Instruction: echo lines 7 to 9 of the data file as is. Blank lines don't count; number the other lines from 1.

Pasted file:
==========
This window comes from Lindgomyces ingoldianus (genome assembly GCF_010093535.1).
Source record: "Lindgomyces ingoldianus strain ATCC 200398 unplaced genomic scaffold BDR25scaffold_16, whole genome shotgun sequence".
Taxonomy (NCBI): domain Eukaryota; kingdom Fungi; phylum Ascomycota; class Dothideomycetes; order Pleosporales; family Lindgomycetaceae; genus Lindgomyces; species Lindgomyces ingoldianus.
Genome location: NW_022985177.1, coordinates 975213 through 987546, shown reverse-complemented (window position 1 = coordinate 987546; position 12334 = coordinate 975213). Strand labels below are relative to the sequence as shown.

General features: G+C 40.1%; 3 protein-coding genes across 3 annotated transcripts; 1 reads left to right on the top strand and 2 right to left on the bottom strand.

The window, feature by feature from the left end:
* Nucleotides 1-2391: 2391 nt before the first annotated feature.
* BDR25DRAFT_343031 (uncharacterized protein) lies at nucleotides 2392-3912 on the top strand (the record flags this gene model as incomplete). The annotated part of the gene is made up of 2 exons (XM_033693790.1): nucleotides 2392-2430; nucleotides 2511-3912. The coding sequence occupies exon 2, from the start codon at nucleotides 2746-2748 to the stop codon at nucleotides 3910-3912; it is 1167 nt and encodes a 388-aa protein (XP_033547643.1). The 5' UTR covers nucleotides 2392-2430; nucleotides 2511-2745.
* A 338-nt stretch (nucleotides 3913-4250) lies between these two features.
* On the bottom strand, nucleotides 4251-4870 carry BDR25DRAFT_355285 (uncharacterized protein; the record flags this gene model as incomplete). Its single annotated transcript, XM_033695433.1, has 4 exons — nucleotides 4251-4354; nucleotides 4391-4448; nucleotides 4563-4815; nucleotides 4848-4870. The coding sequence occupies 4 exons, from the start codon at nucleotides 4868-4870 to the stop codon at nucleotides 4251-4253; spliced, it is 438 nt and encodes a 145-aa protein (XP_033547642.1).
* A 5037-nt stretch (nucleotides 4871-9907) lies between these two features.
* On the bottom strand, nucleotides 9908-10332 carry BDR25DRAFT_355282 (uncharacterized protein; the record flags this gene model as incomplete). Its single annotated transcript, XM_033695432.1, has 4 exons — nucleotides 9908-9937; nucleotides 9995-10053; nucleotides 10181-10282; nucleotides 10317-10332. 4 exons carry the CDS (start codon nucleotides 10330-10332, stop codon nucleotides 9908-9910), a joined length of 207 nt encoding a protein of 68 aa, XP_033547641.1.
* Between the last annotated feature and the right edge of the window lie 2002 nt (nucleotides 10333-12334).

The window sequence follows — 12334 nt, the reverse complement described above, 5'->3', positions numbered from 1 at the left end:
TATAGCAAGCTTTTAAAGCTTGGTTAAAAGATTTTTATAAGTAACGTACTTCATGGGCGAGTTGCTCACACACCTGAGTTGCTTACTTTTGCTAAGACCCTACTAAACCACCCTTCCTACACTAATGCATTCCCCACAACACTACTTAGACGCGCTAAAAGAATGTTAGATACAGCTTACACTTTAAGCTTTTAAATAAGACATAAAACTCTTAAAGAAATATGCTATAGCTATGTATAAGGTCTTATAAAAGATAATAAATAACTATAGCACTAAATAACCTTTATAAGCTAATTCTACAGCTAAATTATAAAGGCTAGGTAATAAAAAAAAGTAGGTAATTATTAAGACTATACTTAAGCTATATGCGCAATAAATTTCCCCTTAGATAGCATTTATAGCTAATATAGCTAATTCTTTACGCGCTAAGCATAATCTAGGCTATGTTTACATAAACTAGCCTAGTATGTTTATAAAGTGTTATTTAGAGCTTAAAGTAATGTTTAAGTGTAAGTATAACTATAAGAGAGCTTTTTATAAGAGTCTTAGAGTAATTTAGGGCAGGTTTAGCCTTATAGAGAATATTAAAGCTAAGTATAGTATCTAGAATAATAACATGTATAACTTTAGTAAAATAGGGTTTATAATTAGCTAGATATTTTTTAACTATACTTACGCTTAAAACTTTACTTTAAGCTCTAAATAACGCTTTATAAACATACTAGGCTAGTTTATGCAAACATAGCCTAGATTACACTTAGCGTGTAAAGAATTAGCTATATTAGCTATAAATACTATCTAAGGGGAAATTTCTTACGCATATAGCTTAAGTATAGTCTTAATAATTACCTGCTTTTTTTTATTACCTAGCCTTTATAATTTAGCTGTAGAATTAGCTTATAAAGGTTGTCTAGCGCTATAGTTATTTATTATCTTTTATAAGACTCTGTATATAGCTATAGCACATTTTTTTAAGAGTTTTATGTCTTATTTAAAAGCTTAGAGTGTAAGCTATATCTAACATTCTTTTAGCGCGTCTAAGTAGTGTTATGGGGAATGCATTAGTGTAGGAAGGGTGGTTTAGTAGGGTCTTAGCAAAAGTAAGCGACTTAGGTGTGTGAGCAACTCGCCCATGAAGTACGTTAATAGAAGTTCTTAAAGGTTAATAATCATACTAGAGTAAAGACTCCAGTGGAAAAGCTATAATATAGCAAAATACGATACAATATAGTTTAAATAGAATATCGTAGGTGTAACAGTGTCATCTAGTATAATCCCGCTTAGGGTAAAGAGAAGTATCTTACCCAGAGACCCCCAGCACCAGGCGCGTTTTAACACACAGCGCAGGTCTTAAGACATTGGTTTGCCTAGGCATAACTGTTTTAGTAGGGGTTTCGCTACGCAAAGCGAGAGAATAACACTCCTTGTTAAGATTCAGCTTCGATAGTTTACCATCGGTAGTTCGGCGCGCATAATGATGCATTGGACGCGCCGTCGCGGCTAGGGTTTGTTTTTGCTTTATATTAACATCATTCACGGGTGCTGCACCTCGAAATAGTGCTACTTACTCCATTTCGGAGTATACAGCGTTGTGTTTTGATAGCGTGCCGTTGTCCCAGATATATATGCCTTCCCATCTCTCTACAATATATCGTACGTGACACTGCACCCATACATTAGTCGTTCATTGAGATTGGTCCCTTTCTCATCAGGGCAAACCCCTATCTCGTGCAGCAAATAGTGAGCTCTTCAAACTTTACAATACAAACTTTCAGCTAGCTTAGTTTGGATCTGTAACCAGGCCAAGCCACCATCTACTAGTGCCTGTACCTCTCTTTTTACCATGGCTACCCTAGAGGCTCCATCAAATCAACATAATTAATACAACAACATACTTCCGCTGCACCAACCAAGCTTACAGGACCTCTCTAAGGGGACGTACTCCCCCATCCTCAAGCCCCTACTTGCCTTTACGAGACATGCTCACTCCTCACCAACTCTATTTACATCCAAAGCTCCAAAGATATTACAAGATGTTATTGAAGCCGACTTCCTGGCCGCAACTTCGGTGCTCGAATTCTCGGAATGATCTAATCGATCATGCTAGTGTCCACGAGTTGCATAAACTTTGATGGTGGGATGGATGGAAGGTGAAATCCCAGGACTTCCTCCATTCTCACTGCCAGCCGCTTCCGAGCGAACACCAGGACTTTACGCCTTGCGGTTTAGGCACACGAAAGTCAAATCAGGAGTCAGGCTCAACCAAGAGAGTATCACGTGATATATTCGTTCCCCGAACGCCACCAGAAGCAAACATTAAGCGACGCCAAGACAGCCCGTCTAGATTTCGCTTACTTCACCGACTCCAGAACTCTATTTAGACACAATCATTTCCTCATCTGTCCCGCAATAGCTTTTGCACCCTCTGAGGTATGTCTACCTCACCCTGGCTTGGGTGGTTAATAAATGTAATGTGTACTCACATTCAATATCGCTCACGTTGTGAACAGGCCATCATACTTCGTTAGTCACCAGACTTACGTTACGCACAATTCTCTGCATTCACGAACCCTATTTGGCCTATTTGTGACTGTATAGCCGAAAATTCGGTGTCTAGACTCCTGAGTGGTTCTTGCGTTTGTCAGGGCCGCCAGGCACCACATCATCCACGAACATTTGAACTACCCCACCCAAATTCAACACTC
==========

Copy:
* Nucleotides 1-2391: 2391 nt before the first annotated feature.
* BDR25DRAFT_343031 (uncharacterized protein) lies at nucleotides 2392-3912 on the top strand (the record flags this gene model as incomplete). The annotated part of the gene is made up of 2 exons (XM_033693790.1): nucleotides 2392-2430; nucleotides 2511-3912. The coding sequence occupies exon 2, from the start codon at nucleotides 2746-2748 to the stop codon at nucleotides 3910-3912; it is 1167 nt and encodes a 388-aa protein (XP_033547643.1). The 5' UTR covers nucleotides 2392-2430; nucleotides 2511-2745.
* A 338-nt stretch (nucleotides 3913-4250) lies between these two features.